I am grateful for my friend’s sensitivity to the way the culture might (mis)read words. I know that my friend fully understood my words and their intent, and that my friend was playing the role of a common reader. However, it amazes me how people potentially could miss the nature and objects of comparison in an accessible piece of writing.

In the paragraph, I am describing the President’s fatherly task of making distinctions – for his daughters – between outwardly good-appearing parents and some not-so-good-actions of these same individuals. The comparison is between the content of what the President should teach about parents in same-sex unions and fathers who are members of Al Qaeda. That is, parents in same-sex unions can be cordial, hardworking, faithful, neighborly, self-sacrificing, and attentive to their children’s every need. They can be outstanding citizens, professional role models, philanthropists, and people who participate in crime-prevention activities in their own communities. Nevertheless, this does not mean that all of their other activities are things of which we would approve, as holds true for all heterosexual parents too.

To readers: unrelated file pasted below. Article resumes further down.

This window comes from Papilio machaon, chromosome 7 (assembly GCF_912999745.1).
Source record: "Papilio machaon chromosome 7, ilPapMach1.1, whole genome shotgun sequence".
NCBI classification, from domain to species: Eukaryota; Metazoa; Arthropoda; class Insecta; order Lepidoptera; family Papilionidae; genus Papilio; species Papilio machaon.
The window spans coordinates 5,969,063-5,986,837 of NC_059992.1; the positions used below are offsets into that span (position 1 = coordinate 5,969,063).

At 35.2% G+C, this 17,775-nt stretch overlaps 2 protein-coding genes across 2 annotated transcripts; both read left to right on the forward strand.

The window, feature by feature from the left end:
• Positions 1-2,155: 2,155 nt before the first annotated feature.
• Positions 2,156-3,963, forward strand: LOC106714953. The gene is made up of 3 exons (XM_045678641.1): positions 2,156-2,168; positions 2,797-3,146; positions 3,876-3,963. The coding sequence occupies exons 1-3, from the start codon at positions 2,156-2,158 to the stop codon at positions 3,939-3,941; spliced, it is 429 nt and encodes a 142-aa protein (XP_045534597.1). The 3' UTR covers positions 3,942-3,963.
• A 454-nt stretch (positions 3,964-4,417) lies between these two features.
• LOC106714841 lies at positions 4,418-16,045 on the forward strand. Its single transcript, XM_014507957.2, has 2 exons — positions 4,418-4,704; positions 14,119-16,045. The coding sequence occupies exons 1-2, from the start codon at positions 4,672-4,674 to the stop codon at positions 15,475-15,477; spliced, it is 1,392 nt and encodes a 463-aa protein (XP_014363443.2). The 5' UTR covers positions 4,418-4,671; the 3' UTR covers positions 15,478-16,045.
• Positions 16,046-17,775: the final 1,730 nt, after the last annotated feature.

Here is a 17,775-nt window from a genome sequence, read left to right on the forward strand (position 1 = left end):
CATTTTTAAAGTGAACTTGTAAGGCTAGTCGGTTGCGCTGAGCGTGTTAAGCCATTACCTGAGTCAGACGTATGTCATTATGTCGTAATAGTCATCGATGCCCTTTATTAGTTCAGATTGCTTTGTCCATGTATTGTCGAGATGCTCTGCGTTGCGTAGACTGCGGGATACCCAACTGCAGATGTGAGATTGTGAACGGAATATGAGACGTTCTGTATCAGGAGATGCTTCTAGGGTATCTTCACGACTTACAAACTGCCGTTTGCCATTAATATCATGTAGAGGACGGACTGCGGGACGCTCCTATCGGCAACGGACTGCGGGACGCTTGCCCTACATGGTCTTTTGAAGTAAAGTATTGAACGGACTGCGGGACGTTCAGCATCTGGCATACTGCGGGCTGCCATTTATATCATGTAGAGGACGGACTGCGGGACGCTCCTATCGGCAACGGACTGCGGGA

In the same way, if we set aside images of terrorists living in cave-like compounds in the mountains of Afghanistan, we might be able to imagine a well-groomed, Eastern, business professional who runs a small business in an Arab state, but is a member of Al Qaeda. When he closes his shop for the day, he goes home and eats dinner with his family while watching Al Jazeera. He helps his son and daughter finish their eleventh-grade calculus homework, and then dad and children go outside to kick the fútbol around with a few friends living on the same street. Afterwards they come inside and have a lively discussion about the coming 2012 Olympics, and then the children each take turns showering before bed. The dad kisses both children goodnight as the children turn in for the evening.